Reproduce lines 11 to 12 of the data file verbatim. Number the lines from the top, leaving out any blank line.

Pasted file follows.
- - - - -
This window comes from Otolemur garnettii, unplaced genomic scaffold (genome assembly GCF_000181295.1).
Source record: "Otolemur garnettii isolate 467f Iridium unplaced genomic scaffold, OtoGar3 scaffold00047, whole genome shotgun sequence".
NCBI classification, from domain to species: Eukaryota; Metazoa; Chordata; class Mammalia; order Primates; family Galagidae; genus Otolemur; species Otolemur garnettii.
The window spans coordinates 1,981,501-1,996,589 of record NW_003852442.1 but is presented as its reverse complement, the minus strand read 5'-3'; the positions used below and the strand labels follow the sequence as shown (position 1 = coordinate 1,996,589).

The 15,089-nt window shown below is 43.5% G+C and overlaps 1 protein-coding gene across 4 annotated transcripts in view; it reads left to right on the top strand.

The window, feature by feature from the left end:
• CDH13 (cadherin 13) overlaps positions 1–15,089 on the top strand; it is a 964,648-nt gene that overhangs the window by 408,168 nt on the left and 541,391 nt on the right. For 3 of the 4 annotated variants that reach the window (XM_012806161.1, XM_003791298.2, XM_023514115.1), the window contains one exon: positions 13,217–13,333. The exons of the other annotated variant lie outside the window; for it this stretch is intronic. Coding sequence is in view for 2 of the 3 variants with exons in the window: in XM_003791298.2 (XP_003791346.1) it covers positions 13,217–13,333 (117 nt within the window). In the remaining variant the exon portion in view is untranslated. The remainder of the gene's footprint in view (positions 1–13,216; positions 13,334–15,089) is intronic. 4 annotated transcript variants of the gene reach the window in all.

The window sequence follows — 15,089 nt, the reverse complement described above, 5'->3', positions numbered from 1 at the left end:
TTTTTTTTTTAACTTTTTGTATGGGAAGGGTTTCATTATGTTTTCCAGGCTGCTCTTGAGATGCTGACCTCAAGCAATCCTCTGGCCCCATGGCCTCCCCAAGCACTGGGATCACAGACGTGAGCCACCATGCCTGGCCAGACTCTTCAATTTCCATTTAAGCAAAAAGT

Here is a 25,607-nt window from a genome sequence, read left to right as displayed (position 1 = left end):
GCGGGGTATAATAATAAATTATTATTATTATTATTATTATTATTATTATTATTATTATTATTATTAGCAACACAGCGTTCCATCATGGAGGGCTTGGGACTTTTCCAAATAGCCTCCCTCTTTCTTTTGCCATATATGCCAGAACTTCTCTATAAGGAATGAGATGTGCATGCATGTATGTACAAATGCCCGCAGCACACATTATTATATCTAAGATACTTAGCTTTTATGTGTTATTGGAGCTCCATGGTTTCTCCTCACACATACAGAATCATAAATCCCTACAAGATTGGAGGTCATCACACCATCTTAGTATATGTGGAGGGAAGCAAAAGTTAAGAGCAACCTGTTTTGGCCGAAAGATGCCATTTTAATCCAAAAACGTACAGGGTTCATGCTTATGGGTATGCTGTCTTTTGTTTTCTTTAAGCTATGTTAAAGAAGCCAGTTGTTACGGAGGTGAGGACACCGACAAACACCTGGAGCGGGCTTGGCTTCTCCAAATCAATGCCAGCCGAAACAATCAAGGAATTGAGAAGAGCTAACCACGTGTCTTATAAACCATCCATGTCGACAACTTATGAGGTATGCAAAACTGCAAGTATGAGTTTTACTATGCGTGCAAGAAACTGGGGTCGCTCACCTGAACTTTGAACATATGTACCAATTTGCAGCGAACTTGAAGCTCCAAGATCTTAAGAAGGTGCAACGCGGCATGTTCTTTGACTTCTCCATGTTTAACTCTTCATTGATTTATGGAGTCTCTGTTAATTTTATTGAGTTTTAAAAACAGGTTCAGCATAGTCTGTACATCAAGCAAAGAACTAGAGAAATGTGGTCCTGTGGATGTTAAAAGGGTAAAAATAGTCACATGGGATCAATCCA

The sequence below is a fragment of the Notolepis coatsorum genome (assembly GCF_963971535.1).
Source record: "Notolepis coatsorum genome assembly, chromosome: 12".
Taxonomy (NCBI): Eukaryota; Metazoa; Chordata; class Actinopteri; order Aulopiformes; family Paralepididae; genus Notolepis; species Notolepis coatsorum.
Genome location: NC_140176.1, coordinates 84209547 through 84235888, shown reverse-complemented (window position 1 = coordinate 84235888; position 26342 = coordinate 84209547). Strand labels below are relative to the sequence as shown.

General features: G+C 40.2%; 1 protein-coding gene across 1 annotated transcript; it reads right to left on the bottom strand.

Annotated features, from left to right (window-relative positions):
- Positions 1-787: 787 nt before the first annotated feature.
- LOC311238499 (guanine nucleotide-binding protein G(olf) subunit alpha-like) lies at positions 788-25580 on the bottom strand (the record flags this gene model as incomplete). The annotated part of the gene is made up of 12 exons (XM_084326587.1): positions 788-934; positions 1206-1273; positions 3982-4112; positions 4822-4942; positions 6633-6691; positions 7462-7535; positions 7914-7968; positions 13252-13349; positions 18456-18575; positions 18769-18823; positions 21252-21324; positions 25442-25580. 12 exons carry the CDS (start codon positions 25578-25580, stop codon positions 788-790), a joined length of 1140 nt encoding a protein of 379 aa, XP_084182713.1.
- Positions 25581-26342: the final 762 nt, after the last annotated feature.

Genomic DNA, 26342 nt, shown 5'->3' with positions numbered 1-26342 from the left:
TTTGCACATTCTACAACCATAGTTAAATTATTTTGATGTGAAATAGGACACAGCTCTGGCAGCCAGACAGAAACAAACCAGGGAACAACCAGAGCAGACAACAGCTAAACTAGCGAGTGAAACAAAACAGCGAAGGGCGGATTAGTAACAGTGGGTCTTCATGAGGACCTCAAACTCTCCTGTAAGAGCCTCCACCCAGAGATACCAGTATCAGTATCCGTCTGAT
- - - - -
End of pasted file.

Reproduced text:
GCGGGGTATAATAATAAATTATTATTATTATTATTATTATTATTATTATTATTATTATTATTATTAGCAACACAGCGTTCCATCATGGAGGGCTTGGGACTTTTCCAAATAGCCTCCCTCTTTCTTTTGCCATATATGCCAGAACTTCTCTATAAGGAATGAGATGTGCATGCATGTATGTACAAATGCCCGCAGCACACATTATTATATCTAAGATACTTAGCTTTTATGTGTTATTGGAGCTCCATGGTTTCTCCTCACACATACAGAATCATAAATCCCTACAAGATTGGAGGTCATCACACCATCTTAGTATATGTGGAGGGAAGCAAAAGTTAAGAGCAACCTGTTTTGGCCGAAAGATGCCATTTTAATCCAAAAACGTACAGGGTTCATGCTTATGGGTATGCTGTCTTTTGTTTTCTTTAAGCTATGTTAAAGAAGCCAGTTGTTACGGAGGTGAGGACACCGACAAACACCTGGAGCGGGCTTGGCTTCTCCAAATCAATGCCAGCCGAAACAATCAAGGAATTGAGAAGAGCTAACCACGTGTCTTATAAACCATCCATGTCGACAACTTATGAGGTATGCAAAACTGCAAGTATGAGTTTTACTATGCGTGCAAGAAACTGGGGTCGCTCACCTGAACTTTGAACATATGTACCAATTTGCAGCGAACTTGAAGCTCCAAGATCTTAAGAAGGTGCAACGCGGCATGTTCTTTGACTTCTCCATGTTTAACTCTTCATTGATTTATGGAGTCTCTGTTAATTTTATTGAGTTTTAAAAACAGGTTCAGCATAGTCTGTACATCAAGCAAAGAACTAGAGAAATGTGGTCCTGTGGATGTTAAAAGGGTAAAAATAGTCACATGGGATCAATCCA

The sequence below is a fragment of the Notolepis coatsorum genome (assembly GCF_963971535.1).